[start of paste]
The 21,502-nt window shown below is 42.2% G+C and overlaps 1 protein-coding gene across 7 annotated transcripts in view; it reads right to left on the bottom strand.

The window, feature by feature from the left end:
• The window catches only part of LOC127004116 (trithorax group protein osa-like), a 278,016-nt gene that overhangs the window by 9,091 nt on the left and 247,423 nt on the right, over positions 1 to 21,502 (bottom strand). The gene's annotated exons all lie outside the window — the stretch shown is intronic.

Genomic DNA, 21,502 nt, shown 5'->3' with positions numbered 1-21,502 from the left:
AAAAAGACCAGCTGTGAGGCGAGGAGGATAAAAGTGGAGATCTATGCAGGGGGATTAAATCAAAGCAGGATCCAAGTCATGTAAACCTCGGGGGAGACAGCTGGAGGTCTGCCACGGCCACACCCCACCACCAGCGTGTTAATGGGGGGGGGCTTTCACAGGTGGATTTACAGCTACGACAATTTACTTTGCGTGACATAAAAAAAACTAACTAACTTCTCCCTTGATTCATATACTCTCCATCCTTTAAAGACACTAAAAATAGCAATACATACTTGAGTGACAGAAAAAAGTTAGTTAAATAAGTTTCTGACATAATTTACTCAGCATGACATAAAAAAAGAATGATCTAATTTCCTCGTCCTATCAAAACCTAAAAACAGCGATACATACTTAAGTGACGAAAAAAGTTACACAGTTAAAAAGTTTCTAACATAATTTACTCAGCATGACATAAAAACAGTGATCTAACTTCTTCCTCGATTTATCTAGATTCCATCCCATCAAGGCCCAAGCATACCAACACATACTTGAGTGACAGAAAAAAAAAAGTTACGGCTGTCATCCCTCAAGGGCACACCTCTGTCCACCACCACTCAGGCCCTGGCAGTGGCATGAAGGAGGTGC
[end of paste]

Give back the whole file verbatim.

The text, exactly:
The 21,502-nt window shown below is 42.2% G+C and overlaps 1 protein-coding gene across 7 annotated transcripts in view; it reads right to left on the bottom strand.

The window, feature by feature from the left end:
• The window catches only part of LOC127004116 (trithorax group protein osa-like), a 278,016-nt gene that overhangs the window by 9,091 nt on the left and 247,423 nt on the right, over positions 1 to 21,502 (bottom strand). The gene's annotated exons all lie outside the window — the stretch shown is intronic.

Genomic DNA, 21,502 nt, shown 5'->3' with positions numbered 1-21,502 from the left:
AAAAAGACCAGCTGTGAGGCGAGGAGGATAAAAGTGGAGATCTATGCAGGGGGATTAAATCAAAGCAGGATCCAAGTCATGTAAACCTCGGGGGAGACAGCTGGAGGTCTGCCACGGCCACACCCCACCACCAGCGTGTTAATGGGGGGGGGCTTTCACAGGTGGATTTACAGCTACGACAATTTACTTTGCGTGACATAAAAAAAACTAACTAACTTCTCCCTTGATTCATATACTCTCCATCCTTTAAAGACACTAAAAATAGCAATACATACTTGAGTGACAGAAAAAAGTTAGTTAAATAAGTTTCTGACATAATTTACTCAGCATGACATAAAAAAAGAATGATCTAATTTCCTCGTCCTATCAAAACCTAAAAACAGCGATACATACTTAAGTGACGAAAAAAGTTACACAGTTAAAAAGTTTCTAACATAATTTACTCAGCATGACATAAAAACAGTGATCTAACTTCTTCCTCGATTTATCTAGATTCCATCCCATCAAGGCCCAAGCATACCAACACATACTTGAGTGACAGAAAAAAAAAAGTTACGGCTGTCATCCCTCAAGGGCACACCTCTGTCCACCACCACTCAGGCCCTGGCAGTGGCATGAAGGAGGTGC